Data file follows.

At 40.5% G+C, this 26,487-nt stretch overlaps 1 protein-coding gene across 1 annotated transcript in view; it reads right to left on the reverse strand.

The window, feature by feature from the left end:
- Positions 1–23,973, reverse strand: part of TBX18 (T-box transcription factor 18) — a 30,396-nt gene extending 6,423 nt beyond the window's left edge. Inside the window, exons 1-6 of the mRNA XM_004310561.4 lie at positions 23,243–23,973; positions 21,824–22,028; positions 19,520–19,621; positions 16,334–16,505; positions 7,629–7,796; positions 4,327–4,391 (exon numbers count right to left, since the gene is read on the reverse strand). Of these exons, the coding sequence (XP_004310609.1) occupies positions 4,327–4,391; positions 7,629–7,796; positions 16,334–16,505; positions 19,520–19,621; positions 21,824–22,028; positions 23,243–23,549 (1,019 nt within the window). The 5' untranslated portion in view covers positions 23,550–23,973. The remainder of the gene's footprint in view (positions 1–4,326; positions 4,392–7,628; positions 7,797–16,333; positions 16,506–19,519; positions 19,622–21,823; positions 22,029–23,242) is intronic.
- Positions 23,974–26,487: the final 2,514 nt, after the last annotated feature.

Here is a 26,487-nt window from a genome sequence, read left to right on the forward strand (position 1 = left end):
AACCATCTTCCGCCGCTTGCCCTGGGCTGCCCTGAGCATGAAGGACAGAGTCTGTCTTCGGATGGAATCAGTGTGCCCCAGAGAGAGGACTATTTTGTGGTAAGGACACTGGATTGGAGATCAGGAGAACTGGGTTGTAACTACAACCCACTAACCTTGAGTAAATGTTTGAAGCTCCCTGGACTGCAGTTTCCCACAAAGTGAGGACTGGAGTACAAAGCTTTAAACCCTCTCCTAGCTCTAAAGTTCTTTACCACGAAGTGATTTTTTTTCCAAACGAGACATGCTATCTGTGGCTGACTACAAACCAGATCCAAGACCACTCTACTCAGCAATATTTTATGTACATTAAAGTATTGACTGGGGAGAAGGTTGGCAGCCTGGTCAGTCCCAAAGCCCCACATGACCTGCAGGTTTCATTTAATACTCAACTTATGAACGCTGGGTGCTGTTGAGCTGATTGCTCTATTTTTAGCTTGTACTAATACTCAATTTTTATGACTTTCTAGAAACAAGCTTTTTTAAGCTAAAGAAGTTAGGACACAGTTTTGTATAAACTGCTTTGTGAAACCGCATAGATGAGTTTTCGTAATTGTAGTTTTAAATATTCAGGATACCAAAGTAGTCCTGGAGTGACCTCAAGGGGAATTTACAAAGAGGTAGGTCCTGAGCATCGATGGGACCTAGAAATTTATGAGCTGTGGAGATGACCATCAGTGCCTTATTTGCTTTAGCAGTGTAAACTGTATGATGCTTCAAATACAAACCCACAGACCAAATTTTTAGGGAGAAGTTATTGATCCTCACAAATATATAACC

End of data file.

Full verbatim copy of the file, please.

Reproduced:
At 40.5% G+C, this 26,487-nt stretch overlaps 1 protein-coding gene across 1 annotated transcript in view; it reads right to left on the reverse strand.

The window, feature by feature from the left end:
- Positions 1–23,973, reverse strand: part of TBX18 (T-box transcription factor 18) — a 30,396-nt gene extending 6,423 nt beyond the window's left edge. Inside the window, exons 1-6 of the mRNA XM_004310561.4 lie at positions 23,243–23,973; positions 21,824–22,028; positions 19,520–19,621; positions 16,334–16,505; positions 7,629–7,796; positions 4,327–4,391 (exon numbers count right to left, since the gene is read on the reverse strand). Of these exons, the coding sequence (XP_004310609.1) occupies positions 4,327–4,391; positions 7,629–7,796; positions 16,334–16,505; positions 19,520–19,621; positions 21,824–22,028; positions 23,243–23,549 (1,019 nt within the window). The 5' untranslated portion in view covers positions 23,550–23,973. The remainder of the gene's footprint in view (positions 1–4,326; positions 4,392–7,628; positions 7,797–16,333; positions 16,506–19,519; positions 19,622–21,823; positions 22,029–23,242) is intronic.
- Positions 23,974–26,487: the final 2,514 nt, after the last annotated feature.

Here is a 26,487-nt window from a genome sequence, read left to right on the forward strand (position 1 = left end):
AACCATCTTCCGCCGCTTGCCCTGGGCTGCCCTGAGCATGAAGGACAGAGTCTGTCTTCGGATGGAATCAGTGTGCCCCAGAGAGAGGACTATTTTGTGGTAAGGACACTGGATTGGAGATCAGGAGAACTGGGTTGTAACTACAACCCACTAACCTTGAGTAAATGTTTGAAGCTCCCTGGACTGCAGTTTCCCACAAAGTGAGGACTGGAGTACAAAGCTTTAAACCCTCTCCTAGCTCTAAAGTTCTTTACCACGAAGTGATTTTTTTTCCAAACGAGACATGCTATCTGTGGCTGACTACAAACCAGATCCAAGACCACTCTACTCAGCAATATTTTATGTACATTAAAGTATTGACTGGGGAGAAGGTTGGCAGCCTGGTCAGTCCCAAAGCCCCACATGACCTGCAGGTTTCATTTAATACTCAACTTATGAACGCTGGGTGCTGTTGAGCTGATTGCTCTATTTTTAGCTTGTACTAATACTCAATTTTTATGACTTTCTAGAAACAAGCTTTTTTAAGCTAAAGAAGTTAGGACACAGTTTTGTATAAACTGCTTTGTGAAACCGCATAGATGAGTTTTCGTAATTGTAGTTTTAAATATTCAGGATACCAAAGTAGTCCTGGAGTGACCTCAAGGGGAATTTACAAAGAGGTAGGTCCTGAGCATCGATGGGACCTAGAAATTTATGAGCTGTGGAGATGACCATCAGTGCCTTATTTGCTTTAGCAGTGTAAACTGTATGATGCTTCAAATACAAACCCACAGACCAAATTTTTAGGGAGAAGTTATTGATCCTCACAAATATATAACC